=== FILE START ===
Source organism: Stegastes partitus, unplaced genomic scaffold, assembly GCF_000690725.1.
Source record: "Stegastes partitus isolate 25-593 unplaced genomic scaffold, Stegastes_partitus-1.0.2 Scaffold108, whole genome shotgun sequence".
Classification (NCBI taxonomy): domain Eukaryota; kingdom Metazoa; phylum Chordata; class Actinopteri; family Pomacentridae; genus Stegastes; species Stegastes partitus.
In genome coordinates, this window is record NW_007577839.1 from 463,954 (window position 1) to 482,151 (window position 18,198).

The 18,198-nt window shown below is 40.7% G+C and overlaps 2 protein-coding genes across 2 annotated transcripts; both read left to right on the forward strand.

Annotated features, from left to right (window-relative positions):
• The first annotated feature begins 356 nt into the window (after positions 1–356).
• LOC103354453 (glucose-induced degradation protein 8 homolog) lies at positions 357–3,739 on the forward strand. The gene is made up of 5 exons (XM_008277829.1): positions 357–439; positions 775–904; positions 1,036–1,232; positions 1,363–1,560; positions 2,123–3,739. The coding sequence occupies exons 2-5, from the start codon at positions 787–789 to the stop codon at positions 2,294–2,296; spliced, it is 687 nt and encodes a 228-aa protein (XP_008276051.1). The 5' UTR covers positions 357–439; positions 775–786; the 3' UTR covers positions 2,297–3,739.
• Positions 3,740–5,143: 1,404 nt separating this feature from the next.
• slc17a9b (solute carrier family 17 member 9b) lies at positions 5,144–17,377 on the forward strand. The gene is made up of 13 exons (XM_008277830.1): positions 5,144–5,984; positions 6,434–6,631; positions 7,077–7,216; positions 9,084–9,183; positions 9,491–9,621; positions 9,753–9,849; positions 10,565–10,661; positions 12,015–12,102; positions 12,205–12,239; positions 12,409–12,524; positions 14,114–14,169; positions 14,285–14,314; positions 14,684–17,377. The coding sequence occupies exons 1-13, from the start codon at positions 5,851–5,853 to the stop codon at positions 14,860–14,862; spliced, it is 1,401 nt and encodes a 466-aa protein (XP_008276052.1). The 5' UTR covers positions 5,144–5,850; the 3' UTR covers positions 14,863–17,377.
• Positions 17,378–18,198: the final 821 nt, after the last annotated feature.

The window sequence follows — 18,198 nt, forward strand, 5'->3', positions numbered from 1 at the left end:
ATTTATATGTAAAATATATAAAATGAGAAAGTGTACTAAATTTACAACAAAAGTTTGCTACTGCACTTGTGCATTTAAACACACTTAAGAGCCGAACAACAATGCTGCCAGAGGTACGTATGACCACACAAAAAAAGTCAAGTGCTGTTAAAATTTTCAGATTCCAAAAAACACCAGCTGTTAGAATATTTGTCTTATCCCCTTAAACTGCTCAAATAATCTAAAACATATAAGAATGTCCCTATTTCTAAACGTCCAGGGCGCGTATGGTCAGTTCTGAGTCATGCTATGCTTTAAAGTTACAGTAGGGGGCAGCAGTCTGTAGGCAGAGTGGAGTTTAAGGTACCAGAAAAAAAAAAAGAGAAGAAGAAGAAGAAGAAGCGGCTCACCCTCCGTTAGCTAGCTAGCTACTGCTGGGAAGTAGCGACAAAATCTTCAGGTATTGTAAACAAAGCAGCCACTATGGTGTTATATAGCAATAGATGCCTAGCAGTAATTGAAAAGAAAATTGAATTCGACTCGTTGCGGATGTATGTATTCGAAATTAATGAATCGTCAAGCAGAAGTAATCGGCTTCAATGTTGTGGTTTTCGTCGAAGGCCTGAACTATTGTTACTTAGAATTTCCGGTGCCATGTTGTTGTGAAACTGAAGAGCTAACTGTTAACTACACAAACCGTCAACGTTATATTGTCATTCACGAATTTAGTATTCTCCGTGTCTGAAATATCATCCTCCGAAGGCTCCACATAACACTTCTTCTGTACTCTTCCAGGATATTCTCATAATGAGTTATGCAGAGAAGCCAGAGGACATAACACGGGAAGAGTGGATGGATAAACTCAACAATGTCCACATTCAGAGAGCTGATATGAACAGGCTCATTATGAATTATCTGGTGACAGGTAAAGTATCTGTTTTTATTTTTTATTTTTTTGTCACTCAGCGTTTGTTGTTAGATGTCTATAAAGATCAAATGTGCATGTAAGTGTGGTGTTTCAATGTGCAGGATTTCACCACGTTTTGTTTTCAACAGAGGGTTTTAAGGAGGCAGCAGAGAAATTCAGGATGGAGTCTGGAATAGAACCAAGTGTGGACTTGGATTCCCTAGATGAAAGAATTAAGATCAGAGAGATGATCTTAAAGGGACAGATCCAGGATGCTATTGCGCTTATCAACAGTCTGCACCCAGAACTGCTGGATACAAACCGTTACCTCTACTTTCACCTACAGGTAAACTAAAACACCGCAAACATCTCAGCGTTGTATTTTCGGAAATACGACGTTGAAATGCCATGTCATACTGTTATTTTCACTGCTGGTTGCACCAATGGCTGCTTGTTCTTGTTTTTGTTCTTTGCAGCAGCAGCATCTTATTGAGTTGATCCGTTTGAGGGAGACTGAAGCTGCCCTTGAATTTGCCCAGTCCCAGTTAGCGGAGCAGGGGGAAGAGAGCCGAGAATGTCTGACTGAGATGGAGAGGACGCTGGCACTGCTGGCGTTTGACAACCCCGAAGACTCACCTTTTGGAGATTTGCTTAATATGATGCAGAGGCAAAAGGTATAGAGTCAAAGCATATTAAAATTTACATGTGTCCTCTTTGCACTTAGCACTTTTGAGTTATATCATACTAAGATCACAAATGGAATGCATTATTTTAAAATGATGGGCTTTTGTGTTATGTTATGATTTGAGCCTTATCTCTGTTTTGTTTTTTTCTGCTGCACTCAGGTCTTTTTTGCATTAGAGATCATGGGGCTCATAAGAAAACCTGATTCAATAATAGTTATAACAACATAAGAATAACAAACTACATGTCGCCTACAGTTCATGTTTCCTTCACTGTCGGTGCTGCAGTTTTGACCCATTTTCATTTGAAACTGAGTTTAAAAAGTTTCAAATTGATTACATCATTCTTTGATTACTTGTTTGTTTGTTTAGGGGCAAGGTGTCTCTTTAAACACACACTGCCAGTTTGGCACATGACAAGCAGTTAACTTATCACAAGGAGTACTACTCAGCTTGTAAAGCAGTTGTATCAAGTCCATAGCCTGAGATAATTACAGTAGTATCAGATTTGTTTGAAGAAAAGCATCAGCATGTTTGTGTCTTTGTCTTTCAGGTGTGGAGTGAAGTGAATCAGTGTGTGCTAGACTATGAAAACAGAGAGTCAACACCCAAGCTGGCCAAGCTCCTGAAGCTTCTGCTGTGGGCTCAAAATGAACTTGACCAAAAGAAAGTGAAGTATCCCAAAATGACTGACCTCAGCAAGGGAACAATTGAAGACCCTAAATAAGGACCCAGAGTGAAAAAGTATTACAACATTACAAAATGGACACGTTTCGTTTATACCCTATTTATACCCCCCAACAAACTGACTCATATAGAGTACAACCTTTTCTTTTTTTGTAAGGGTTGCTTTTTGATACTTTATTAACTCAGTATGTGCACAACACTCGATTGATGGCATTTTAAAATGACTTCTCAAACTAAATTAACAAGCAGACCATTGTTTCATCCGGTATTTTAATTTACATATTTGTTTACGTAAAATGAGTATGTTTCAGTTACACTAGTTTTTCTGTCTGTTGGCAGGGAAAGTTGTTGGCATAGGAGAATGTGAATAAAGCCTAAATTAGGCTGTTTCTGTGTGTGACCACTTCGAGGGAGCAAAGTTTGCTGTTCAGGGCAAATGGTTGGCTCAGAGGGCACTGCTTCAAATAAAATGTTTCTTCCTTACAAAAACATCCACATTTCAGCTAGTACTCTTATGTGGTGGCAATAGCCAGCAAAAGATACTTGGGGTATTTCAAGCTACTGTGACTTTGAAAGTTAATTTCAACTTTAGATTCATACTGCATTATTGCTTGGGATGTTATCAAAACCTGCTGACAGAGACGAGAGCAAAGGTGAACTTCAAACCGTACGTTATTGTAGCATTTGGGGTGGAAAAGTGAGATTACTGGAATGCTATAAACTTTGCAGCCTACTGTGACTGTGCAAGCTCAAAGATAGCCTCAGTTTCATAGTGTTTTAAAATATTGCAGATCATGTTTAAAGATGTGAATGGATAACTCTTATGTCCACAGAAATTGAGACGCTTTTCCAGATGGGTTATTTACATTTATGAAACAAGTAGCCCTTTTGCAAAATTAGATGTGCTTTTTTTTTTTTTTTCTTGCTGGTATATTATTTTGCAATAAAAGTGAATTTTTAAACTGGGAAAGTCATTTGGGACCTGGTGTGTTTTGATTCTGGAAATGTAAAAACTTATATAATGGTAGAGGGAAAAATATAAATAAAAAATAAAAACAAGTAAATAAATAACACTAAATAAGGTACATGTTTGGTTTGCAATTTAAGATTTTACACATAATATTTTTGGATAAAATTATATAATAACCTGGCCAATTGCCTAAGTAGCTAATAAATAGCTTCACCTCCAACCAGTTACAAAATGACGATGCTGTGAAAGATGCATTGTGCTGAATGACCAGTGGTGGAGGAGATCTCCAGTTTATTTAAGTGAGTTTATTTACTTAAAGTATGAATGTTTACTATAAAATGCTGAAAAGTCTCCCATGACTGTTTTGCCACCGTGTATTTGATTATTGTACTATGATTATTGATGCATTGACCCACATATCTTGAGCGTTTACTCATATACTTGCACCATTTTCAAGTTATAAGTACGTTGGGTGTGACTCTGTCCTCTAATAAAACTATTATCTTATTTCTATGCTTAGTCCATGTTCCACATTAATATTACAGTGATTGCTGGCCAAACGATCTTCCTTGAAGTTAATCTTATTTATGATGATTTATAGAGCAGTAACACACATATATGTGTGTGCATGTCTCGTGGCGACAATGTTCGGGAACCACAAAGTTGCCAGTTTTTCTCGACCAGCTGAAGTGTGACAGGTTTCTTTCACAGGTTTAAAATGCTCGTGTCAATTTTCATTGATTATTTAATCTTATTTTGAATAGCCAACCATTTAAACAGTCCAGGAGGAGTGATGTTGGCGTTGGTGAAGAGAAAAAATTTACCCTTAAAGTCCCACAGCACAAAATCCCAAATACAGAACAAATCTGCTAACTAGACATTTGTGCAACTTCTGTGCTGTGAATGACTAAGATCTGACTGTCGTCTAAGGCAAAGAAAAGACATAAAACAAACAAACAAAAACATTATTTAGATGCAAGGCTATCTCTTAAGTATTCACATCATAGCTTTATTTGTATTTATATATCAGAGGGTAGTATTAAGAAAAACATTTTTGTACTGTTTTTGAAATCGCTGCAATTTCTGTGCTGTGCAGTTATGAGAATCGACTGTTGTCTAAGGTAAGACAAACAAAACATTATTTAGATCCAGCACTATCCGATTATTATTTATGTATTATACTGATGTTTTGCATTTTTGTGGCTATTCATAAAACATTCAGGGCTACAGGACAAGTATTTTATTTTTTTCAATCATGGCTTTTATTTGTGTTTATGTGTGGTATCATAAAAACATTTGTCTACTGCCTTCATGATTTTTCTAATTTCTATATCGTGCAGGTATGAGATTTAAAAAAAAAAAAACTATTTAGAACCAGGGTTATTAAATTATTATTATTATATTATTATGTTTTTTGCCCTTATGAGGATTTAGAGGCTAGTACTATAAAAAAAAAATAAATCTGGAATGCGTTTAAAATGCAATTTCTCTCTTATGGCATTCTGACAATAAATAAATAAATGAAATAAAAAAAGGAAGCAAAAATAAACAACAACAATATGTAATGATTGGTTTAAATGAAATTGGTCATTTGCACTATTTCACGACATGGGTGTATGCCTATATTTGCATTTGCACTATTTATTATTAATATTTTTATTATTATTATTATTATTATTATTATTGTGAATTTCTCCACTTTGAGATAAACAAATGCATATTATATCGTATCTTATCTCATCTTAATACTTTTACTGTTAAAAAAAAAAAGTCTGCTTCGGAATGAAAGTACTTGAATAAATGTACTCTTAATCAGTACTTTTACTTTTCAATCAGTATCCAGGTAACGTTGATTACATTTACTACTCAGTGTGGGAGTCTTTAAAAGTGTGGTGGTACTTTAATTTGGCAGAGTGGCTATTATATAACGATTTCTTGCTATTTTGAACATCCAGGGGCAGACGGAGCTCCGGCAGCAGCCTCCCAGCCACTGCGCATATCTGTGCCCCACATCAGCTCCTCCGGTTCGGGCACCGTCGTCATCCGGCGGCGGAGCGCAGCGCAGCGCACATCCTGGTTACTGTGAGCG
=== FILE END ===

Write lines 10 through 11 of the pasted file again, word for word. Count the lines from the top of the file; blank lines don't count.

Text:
• slc17a9b (solute carrier family 17 member 9b) lies at positions 5,144–17,377 on the forward strand. The gene is made up of 13 exons (XM_008277830.1): positions 5,144–5,984; positions 6,434–6,631; positions 7,077–7,216; positions 9,084–9,183; positions 9,491–9,621; positions 9,753–9,849; positions 10,565–10,661; positions 12,015–12,102; positions 12,205–12,239; positions 12,409–12,524; positions 14,114–14,169; positions 14,285–14,314; positions 14,684–17,377. The coding sequence occupies exons 1-13, from the start codon at positions 5,851–5,853 to the stop codon at positions 14,860–14,862; spliced, it is 1,401 nt and encodes a 466-aa protein (XP_008276052.1). The 5' UTR covers positions 5,144–5,850; the 3' UTR covers positions 14,863–17,377.
• Positions 17,378–18,198: the final 821 nt, after the last annotated feature.